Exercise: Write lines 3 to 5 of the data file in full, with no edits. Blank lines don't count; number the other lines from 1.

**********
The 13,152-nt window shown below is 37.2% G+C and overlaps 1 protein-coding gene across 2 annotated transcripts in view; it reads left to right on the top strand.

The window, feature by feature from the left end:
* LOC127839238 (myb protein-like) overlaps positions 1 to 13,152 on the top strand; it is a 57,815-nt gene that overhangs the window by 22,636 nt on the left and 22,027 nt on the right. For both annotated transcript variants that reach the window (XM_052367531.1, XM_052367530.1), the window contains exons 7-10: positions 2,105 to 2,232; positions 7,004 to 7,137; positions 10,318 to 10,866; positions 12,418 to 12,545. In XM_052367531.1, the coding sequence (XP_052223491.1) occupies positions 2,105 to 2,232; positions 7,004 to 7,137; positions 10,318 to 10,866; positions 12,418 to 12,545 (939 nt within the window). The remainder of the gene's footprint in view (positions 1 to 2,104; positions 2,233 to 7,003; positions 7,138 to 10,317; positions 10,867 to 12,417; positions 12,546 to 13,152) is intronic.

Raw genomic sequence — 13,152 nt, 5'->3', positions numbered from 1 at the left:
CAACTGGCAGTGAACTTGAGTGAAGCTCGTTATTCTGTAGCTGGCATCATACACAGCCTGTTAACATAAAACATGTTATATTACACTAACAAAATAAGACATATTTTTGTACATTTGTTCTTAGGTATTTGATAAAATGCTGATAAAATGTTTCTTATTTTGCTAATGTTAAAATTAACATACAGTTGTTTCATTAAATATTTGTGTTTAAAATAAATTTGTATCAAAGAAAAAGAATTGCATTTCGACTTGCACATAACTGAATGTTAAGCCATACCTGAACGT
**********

* LOC127839238 (myb protein-like) overlaps positions 1 to 13,152 on the top strand; it is a 57,815-nt gene that overhangs the window by 22,636 nt on the left and 22,027 nt on the right. For both annotated transcript variants that reach the window (XM_052367531.1, XM_052367530.1), the window contains exons 7-10: positions 2,105 to 2,232; positions 7,004 to 7,137; positions 10,318 to 10,866; positions 12,418 to 12,545. In XM_052367531.1, the coding sequence (XP_052223491.1) occupies positions 2,105 to 2,232; positions 7,004 to 7,137; positions 10,318 to 10,866; positions 12,418 to 12,545 (939 nt within the window). The remainder of the gene's footprint in view (positions 1 to 2,104; positions 2,233 to 7,003; positions 7,138 to 10,317; positions 10,867 to 12,417; positions 12,546 to 13,152) is intronic.

Raw genomic sequence — 13,152 nt, 5'->3', positions numbered from 1 at the left:
CAACTGGCAGTGAACTTGAGTGAAGCTCGTTATTCTGTAGCTGGCATCATACACAGCCTGTTAACATAAAACATGTTATATTACACTAACAAAATAAGACATATTTTTGTACATTTGTTCTTAGGTATTTGATAAAATGCTGATAAAATGTTTCTTATTTTGCTAATGTTAAAATTAACATACAGTTGTTTCATTAAATATTTGTGTTTAAAATAAATTTGTATCAAAGAAAAAGAATTGCATTTCGACTTGCACATAACTGAATGTTAAGCCATACCTGAACGT